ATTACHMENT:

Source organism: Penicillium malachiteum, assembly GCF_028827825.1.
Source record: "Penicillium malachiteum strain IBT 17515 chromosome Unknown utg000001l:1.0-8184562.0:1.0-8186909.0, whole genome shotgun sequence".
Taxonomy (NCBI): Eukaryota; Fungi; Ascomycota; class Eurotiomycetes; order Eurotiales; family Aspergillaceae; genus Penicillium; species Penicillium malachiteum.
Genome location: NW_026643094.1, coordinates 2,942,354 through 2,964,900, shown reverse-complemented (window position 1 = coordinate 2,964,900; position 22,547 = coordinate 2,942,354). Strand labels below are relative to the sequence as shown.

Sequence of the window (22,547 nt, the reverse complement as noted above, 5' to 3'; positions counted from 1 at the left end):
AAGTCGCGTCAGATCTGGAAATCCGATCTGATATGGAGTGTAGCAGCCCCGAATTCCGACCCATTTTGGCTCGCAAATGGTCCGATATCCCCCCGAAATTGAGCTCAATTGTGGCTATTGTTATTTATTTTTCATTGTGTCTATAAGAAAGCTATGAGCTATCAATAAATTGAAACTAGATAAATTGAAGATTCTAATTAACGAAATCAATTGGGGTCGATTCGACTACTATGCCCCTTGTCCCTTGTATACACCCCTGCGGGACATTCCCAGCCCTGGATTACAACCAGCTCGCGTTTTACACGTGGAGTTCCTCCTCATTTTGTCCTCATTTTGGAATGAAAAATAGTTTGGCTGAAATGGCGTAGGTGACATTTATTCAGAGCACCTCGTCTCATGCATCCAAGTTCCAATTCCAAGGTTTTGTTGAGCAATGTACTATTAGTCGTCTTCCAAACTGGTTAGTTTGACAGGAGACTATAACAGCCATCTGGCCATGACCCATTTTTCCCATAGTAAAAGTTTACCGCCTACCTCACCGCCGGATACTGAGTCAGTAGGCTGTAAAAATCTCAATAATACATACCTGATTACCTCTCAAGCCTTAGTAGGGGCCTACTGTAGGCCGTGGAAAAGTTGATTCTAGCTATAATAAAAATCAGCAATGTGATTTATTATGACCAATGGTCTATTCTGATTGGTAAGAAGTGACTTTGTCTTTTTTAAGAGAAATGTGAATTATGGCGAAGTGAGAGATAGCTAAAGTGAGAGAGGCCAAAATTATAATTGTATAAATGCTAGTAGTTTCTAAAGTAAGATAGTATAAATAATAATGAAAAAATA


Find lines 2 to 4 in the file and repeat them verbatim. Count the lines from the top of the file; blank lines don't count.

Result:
Source record: "Penicillium malachiteum strain IBT 17515 chromosome Unknown utg000001l:1.0-8184562.0:1.0-8186909.0, whole genome shotgun sequence".
Taxonomy (NCBI): Eukaryota; Fungi; Ascomycota; class Eurotiomycetes; order Eurotiales; family Aspergillaceae; genus Penicillium; species Penicillium malachiteum.
Genome location: NW_026643094.1, coordinates 2,942,354 through 2,964,900, shown reverse-complemented (window position 1 = coordinate 2,964,900; position 22,547 = coordinate 2,942,354). Strand labels below are relative to the sequence as shown.